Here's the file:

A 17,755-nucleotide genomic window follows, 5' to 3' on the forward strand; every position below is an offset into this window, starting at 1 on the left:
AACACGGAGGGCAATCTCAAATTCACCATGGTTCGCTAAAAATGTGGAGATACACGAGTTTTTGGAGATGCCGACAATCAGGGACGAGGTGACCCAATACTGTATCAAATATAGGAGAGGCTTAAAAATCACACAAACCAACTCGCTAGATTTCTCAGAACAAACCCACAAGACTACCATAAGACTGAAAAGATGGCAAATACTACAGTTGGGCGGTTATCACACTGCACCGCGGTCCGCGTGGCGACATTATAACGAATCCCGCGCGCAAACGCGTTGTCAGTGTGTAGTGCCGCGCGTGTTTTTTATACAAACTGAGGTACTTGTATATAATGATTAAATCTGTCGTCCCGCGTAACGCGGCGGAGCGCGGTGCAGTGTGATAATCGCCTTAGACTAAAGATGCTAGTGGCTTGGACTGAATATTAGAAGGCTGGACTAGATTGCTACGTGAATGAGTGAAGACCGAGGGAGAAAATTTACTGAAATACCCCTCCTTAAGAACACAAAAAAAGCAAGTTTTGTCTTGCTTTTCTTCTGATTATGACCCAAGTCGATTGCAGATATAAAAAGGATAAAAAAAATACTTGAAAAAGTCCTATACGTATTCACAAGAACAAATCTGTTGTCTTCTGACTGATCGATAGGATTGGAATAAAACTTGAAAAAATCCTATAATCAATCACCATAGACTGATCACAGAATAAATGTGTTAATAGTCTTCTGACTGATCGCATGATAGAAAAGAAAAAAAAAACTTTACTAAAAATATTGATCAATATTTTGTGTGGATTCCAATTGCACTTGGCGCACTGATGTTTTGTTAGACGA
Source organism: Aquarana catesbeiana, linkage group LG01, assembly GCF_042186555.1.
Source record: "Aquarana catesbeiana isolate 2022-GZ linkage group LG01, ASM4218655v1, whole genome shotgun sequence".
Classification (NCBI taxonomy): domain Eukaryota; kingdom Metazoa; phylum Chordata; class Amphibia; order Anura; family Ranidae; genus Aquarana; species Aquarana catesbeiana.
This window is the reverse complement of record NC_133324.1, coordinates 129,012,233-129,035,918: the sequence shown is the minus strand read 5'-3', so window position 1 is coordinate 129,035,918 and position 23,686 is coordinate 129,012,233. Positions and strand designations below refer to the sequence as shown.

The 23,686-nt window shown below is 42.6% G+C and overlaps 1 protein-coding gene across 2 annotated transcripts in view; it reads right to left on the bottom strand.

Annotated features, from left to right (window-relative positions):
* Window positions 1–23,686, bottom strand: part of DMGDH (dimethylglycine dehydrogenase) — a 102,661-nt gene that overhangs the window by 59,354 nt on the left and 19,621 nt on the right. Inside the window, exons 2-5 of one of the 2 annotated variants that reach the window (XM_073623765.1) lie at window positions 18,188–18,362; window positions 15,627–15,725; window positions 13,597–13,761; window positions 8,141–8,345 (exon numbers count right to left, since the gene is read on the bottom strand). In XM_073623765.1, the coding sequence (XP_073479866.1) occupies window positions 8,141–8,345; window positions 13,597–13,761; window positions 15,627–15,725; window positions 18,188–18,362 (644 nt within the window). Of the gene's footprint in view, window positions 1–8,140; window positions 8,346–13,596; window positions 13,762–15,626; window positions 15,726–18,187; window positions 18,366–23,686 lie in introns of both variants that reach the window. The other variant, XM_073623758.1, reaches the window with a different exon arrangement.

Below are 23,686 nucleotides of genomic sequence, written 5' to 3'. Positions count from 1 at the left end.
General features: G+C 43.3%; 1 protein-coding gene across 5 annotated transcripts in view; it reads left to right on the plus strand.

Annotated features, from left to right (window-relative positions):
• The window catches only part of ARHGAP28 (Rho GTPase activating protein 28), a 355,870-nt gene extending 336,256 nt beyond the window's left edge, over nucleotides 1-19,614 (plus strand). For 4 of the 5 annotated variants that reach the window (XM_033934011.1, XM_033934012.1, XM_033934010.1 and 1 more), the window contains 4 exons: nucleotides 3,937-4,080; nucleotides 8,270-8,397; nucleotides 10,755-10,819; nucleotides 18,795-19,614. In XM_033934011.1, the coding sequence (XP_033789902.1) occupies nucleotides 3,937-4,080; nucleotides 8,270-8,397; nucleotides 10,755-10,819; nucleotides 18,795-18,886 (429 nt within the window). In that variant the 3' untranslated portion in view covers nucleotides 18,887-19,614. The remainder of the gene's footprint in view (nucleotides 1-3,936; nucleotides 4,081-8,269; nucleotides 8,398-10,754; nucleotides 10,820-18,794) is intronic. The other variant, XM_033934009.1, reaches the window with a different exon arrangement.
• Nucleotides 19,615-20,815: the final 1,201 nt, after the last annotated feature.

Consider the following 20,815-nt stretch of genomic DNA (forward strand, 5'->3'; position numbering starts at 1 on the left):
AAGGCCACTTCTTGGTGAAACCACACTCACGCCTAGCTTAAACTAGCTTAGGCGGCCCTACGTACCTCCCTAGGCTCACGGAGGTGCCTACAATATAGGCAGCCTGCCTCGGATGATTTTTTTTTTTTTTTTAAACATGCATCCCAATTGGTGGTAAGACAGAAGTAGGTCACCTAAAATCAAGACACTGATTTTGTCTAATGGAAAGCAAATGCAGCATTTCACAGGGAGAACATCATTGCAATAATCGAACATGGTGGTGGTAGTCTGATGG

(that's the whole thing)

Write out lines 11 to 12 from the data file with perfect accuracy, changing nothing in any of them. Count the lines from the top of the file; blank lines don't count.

General features: G+C 43.3%; 1 protein-coding gene across 5 annotated transcripts in view; it reads left to right on the plus strand.

Annotated features, from left to right (window-relative positions):